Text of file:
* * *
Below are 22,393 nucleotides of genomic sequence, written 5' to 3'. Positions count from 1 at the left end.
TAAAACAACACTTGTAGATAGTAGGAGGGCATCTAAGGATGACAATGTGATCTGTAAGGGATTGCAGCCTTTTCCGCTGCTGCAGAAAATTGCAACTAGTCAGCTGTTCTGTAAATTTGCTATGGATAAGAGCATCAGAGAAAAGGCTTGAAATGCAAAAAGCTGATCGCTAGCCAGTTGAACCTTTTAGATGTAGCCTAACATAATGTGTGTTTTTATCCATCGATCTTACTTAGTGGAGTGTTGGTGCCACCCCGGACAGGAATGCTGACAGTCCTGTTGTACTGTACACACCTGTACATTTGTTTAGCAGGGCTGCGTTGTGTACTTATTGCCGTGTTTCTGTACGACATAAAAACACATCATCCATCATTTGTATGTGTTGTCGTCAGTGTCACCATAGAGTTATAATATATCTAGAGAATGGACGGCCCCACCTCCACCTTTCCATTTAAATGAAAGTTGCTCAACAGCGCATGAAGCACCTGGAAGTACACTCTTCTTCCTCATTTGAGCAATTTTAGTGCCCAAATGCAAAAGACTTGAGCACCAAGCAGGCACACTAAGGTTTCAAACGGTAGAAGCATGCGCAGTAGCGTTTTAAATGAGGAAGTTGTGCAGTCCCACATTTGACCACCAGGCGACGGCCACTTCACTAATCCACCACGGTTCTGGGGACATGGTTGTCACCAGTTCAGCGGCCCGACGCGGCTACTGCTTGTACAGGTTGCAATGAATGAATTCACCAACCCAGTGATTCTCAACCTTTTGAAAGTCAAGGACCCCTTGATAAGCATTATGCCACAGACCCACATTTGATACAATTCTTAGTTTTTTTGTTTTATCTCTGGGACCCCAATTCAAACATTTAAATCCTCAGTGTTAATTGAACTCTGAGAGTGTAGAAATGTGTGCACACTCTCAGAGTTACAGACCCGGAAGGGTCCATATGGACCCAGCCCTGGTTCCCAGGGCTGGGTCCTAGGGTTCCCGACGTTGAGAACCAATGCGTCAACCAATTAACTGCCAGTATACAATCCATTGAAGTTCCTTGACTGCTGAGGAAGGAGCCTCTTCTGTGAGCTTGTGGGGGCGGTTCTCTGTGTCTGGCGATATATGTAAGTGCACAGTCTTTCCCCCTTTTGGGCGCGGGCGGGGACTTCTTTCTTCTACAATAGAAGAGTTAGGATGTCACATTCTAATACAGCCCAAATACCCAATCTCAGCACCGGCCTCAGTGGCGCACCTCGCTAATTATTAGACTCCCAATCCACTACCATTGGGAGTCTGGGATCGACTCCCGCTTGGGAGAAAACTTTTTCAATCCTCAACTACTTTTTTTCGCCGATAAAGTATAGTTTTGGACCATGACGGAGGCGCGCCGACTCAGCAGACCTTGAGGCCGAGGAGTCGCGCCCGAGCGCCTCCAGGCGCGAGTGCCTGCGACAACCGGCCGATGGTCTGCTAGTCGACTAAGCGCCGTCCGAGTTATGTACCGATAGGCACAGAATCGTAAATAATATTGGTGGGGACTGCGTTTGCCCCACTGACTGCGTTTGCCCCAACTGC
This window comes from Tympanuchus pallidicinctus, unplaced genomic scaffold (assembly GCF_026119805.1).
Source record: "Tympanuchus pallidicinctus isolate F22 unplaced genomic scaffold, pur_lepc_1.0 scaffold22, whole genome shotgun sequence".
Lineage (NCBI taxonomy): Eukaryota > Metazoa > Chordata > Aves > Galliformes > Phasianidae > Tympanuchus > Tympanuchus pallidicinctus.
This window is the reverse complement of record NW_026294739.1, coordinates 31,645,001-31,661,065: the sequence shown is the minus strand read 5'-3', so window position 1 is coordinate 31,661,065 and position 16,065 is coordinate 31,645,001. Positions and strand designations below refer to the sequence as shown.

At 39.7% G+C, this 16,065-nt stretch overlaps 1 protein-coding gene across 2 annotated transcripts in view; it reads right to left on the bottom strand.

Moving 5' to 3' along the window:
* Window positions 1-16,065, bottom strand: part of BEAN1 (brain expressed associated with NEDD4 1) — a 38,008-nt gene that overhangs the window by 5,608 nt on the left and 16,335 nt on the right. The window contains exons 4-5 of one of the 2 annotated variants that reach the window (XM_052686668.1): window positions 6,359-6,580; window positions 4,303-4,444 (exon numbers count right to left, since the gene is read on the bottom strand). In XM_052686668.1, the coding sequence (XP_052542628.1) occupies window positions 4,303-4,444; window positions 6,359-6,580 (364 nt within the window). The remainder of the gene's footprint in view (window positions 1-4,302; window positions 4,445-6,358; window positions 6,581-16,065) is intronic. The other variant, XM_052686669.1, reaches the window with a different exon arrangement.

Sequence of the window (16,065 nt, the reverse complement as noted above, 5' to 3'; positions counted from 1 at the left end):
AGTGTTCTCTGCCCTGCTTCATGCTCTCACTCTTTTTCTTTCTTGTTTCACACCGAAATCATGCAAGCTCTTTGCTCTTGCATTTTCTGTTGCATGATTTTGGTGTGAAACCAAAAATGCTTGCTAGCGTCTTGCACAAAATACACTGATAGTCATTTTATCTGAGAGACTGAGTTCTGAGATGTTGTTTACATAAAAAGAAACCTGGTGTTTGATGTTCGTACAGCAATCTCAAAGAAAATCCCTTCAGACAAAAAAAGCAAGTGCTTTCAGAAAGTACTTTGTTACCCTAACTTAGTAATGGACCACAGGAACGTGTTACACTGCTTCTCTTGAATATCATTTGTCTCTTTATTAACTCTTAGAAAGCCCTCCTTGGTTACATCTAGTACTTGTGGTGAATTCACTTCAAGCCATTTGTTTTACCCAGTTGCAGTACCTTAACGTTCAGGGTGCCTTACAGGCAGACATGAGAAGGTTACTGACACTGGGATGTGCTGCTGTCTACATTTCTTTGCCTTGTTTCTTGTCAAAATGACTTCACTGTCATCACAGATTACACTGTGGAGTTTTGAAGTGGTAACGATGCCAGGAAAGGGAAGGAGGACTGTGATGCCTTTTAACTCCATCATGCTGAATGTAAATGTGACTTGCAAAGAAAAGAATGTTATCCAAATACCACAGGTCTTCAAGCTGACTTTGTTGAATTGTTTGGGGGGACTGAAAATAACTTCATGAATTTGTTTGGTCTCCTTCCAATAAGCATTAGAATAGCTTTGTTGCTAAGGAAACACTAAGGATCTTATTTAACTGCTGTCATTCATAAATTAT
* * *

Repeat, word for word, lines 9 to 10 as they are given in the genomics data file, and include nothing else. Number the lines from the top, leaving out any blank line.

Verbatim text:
* Window positions 1-16,065, bottom strand: part of BEAN1 (brain expressed associated with NEDD4 1) — a 38,008-nt gene that overhangs the window by 5,608 nt on the left and 16,335 nt on the right. The window contains exons 4-5 of one of the 2 annotated variants that reach the window (XM_052686668.1): window positions 6,359-6,580; window positions 4,303-4,444 (exon numbers count right to left, since the gene is read on the bottom strand). In XM_052686668.1, the coding sequence (XP_052542628.1) occupies window positions 4,303-4,444; window positions 6,359-6,580 (364 nt within the window). The remainder of the gene's footprint in view (window positions 1-4,302; window positions 4,445-6,358; window positions 6,581-16,065) is intronic. The other variant, XM_052686669.1, reaches the window with a different exon arrangement.

Sequence of the window (16,065 nt, the reverse complement as noted above, 5' to 3'; positions counted from 1 at the left end):